$D = b^{2} – 4ac = 100 + k^{2} + 20k – 40k = k^{2} – 20k + 96 = ( k – 10 )^{2} – 4$

The quadratic Equations will have integral roots, If the values of Discriminant (D) > 0, D is a perfect Square, a = 1 and b and c are integers.

i.e. $(k – 10)^{2} – D = 4$

Since, Discriminant (D) is a perfect square. Hence, the difference of two perfect square in R.H.S will be 4 only when D = 0 and $( k – 10 )^{2} = 4$.

That Implies, k – 10 = ± 2. Therefore, the values of k = 8 and 12.

Quadratic Equation IIT JEE Important Tips

1: If one root of a quadratic equation is a + ib then, a – ib will be the other root of the quadratic equation, where $\mathbf{i \;= \;\sqrt{-1}}$.

2: Similarly, If one root of a quadratic equation is $\mathbf{a\;+ \;\sqrt{b}}$ then, $\mathbf{a\;- \;\sqrt{b}}$ will be the other root of the quadratic equation. [where, $\mathbf{\sqrt{b}}$ is an irrational number]

3: A quadratic equation becomes an identity (a, b, c = 0) if the equation is satisfied by more than two numbers i.e. having more than two roots or solutions either real or complex.

4: The Quadratic Expression$g(x, y) = ax^{2} +2hxy + by^{2} +2 gx+ 2fy + c$ can be resolved into two linear factors if:

$af^{2} + bg^{2} + ch^{2} – abc – 2 fgh = 0$ or$\mathbf{\begin{vmatrix} a & h & g\\ h & b & f\\ g & f & c \end{vmatrix}}$

Relationships Between The Coefficient And The Roots Of A Quadratic equation

If $\mathbf{\alpha }$ and $\mathbf{\beta }$ are roots of a Quadratic Equation $\mathbf{ax^{2}\;+\;bx\;+\;c}$ then,

$\mathbf{\alpha\;+\; \beta \;=\;\frac{-b}{a}}$, $\mathbf{\alpha\; \beta \;=\;\frac{c}{a}}$ and, $\mathbf{\left | \alpha \;+\;\beta \right |\;=\;\frac{\sqrt{D}}{\left | a \right |}}$

If $\mathbf{\alpha }$ and $\mathbf{\beta }$ are roots of a Quadratic Equation $\mathbf{ax^{2}\;+\;bx\;+\;c}$ then, the quadratic Equation can be written as:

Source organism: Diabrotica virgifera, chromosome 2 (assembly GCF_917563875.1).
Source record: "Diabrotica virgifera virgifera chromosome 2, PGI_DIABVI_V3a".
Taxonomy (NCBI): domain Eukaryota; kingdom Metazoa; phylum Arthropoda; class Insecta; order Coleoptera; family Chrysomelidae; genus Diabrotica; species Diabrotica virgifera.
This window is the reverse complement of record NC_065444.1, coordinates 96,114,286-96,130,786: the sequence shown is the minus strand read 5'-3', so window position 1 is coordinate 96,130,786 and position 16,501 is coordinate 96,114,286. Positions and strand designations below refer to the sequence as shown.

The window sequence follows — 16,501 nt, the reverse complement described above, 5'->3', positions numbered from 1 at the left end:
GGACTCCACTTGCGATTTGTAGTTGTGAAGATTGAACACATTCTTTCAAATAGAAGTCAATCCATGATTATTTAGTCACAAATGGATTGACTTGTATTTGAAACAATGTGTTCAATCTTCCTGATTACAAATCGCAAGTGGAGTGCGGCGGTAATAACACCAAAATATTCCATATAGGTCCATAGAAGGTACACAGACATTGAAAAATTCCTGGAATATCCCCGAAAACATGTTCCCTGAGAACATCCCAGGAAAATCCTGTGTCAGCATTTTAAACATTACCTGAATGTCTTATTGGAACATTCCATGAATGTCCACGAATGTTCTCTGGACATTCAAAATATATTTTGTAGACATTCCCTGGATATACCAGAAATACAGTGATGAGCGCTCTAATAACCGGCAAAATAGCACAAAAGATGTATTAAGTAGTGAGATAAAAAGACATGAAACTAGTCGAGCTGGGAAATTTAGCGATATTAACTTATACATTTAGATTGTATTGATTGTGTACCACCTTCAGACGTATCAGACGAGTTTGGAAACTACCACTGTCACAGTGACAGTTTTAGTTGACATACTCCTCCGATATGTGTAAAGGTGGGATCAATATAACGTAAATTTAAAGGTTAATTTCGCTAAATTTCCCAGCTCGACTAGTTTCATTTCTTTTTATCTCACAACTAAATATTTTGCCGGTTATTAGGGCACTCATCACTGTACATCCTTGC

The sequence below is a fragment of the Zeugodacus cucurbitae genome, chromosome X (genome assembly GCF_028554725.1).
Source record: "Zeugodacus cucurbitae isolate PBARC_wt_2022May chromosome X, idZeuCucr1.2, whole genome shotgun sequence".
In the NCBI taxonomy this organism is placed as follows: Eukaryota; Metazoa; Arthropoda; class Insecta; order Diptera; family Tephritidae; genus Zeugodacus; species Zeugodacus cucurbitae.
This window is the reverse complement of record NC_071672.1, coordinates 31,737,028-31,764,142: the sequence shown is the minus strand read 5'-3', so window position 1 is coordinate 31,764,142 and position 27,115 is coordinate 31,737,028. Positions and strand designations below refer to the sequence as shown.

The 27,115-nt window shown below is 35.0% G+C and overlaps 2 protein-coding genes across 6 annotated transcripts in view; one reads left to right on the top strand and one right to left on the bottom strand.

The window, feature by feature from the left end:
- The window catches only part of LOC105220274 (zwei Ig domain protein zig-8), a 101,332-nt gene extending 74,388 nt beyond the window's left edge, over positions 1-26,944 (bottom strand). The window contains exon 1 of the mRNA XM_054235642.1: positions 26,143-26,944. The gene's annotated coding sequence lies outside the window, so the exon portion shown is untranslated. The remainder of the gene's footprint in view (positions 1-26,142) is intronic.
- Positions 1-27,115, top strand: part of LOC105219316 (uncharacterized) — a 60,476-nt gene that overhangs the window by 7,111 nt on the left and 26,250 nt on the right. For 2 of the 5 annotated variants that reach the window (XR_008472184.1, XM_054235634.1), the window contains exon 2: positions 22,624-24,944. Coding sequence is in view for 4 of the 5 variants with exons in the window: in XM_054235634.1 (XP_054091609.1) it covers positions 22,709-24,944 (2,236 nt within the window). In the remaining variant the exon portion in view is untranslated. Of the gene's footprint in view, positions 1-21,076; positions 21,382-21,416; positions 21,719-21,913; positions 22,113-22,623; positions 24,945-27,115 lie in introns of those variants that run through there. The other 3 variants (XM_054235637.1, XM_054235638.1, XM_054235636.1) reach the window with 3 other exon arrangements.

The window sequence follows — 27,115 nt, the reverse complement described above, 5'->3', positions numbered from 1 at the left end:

$\mathbf{\left ( x\;-\;\alpha \right )\; \left ( x\;-\;\beta \right ) \;=\;0}$

Or, $\mathbf{x^{2}\;-\;\left ( \alpha \;+\;\beta \right )x\;+\;\alpha \;\beta \;= \;0}$

Or, $\mathbf{x^{2}\;+\;\left (\frac{b}{a} \right )x\;+ \frac{c}{a} \;= \;0}$

Example 1: If the coefficient of x in the quadratic equation $x^{2} + bx + c = 0$ was taken as 17 in place of 13, its roots were found to be – 2 and – 15. Find the roots of the original quadratic equation.

Solution:

Since there is no change in the coefficient of x2 and c, therefore, the product of zeros will remain same in both the Quadratic Equations.

Therefore, the Product of Zeros (c) = – 2 × – 15 = 30,

Since, the original value of b is 13.

Therefore, The Sum of Zeros = $\mathbf{\frac{-b}{a}}$ = -13.

Hence, the original quadratic equation is:

$x^{2}$ – (Sum of Zeros)x + (Product of Zeros) = 0 i.e. $x^{2} + 13x + 30 = 0$

i.e. (x + 10) (x + 3) = 0

Therefore, the roots of original quadratic equations are -3 and -10.

Example 2: If $\mathbf{\alpha }$and $\mathbf{\beta }$ are roots of a quadratic Equation $px^{2} + qx + r = 0$, then find the quadratic Equation whose roots are, $\mathbf{\alpha^{2}\;+\;\beta ^{2} }$ and $\mathbf{\frac{1}{\alpha^{2}}\;+\; \frac{1}{\beta ^{2}}}$.

Solution:

From the quadratic Equation $px^{2} + qx + r = 0$,

$\mathbf{\alpha }$ + $\mathbf{\beta }$ = $\mathbf{\frac{-q}{p}}$ . . . . . . . . . . . . . (1)

$\mathbf{\alpha \;\beta }$ = $\mathbf{\frac{r}{p}}$ . . . . . . . . . . . . . (2)

Now, The Product of roots $\mathbf{\alpha^{2}\;+\;\beta ^{2} }$ and $\mathbf{\frac{1}{\alpha^{2}}\;+\; \frac{1}{\beta ^{2}}}$:

= $\mathbf{\left ( \alpha^{2}\;+\;\beta ^{2} \right )\;\left ( \frac{1}{\alpha^{2}}\;+\; \frac{1}{\beta ^{2}} \right )\;=\; \frac{\left ( \alpha^{2}\;+\;\beta ^{2} \right )^{2} }{\alpha ^{2}\;\beta ^{2}}}$

i.e. $\mathbf{\frac{\left ( \alpha^{2}\;+\;\beta ^{2} \right )^{2} }{\alpha ^{2}\;\beta ^{2}}\;=\;\frac{\left ( \alpha \;+\;\beta \right )^{2}\;-\;2\;\left ( \alpha \;\beta \right )}{\left ( \alpha \;\beta \right )^{2}}\;=\; \frac{\left ( \frac {p^{2}}{q^{2}} \right )\;-\;2\;\left ( \frac{r}{q} \right )}{\left ( \frac{r^{2}}{q^{2}} \right )}}$ [Using Equation (1) and (2)]

Now, The Sum of roots $\mathbf{\alpha^{2}\;+\;\beta ^{2} }$ and $\mathbf{\frac{1}{\alpha^{2}}\;+\; \frac{1}{\beta ^{2}}}$: